The full session of the federal parliament this week approved a proposal to introduce a total ban on the advertising of cigarettes and other tobacco products.
The bill was passed by the full parliament with two abstentions, and removes the last remaining exceptions to an earlier ban on conventional advertising.
Those include displays on the frontage of shop and on cigarette displays, as well as lighted signs.
Advertising in the press and on TV and radio are already banned, and a law to force cigarette companies to use neutral packaging has also been passed.
The new rules come into force on 1 January 2021, and an amendment from MR was passed allowing retailers to make their own arrangements to come into line by that deadline.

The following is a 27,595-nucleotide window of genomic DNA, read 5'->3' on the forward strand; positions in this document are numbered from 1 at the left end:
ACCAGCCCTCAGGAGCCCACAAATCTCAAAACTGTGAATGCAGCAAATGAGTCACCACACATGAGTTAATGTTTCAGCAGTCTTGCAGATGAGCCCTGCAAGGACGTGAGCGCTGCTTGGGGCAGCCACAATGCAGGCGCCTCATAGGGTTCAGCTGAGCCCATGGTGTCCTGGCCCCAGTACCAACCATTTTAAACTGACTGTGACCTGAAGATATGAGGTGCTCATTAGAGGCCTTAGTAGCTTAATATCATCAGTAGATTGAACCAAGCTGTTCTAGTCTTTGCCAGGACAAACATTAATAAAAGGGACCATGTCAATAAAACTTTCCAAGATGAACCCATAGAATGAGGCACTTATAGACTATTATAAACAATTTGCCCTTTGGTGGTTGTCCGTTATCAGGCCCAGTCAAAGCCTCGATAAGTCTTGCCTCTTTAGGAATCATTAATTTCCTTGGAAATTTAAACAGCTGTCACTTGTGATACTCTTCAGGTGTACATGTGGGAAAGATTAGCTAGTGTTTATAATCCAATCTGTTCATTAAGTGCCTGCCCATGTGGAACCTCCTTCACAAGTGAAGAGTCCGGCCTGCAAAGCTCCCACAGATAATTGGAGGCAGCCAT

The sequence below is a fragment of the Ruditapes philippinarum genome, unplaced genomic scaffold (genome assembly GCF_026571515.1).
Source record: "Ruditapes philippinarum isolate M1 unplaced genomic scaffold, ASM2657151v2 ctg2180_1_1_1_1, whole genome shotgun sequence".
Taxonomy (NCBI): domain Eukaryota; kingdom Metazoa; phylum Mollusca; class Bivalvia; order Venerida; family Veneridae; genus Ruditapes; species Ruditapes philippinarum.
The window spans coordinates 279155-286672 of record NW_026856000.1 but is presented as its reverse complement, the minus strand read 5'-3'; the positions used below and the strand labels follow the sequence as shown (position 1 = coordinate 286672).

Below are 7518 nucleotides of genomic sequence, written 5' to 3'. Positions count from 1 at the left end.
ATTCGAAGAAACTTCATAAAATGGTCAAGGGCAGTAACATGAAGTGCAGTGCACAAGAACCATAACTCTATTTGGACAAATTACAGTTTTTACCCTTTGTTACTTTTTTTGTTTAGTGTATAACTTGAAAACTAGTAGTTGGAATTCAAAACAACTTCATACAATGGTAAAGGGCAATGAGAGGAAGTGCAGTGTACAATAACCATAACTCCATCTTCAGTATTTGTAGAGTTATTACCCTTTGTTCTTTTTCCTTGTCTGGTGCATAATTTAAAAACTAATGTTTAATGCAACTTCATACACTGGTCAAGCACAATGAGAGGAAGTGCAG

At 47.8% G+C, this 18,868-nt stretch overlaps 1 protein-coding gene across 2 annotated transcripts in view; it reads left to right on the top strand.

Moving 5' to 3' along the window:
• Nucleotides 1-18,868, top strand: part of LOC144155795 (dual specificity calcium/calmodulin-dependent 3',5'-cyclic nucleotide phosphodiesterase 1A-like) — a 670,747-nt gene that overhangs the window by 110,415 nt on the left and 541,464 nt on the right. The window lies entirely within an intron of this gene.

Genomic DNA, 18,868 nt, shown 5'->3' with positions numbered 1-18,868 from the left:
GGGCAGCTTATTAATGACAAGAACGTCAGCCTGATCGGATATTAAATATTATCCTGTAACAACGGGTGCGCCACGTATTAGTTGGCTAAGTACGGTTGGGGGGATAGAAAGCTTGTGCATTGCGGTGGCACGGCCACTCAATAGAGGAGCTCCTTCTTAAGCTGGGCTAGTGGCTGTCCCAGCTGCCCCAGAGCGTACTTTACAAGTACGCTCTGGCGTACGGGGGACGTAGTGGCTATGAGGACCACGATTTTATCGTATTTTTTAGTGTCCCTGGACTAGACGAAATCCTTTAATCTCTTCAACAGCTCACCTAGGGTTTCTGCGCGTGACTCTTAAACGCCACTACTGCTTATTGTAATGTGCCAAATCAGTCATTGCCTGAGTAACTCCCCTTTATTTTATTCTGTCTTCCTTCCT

The parliament also approved a proposal to extend the existing law which bans smoking in cars where minors under the age of 16 are present. The new law will now cover all minors up to the age of 18, as already does the law on the sale of tobacco.
The law on smoking in cars will be enforced at the same time by both police and inspectors from the federal finance ministry, who currently have the responsibility of enforcing the smoking ban in bars and restaurants.
“I have seen too many patients suffer and die from tobacco,” said Catherine Fonck (cdH), one of the authors of the bill, who is herself a physician specialised in nephrology, or ailments of the kidneys.
“This law is made for the young, to protect them from the formidable strategies of the cigarette manufacturers.”
And she vowed to go even further in reducing the number of points of sale of tobacco.
“I’m not going to stop here. France has only twice as many points of sale as Belgium, although it’s six times larger.”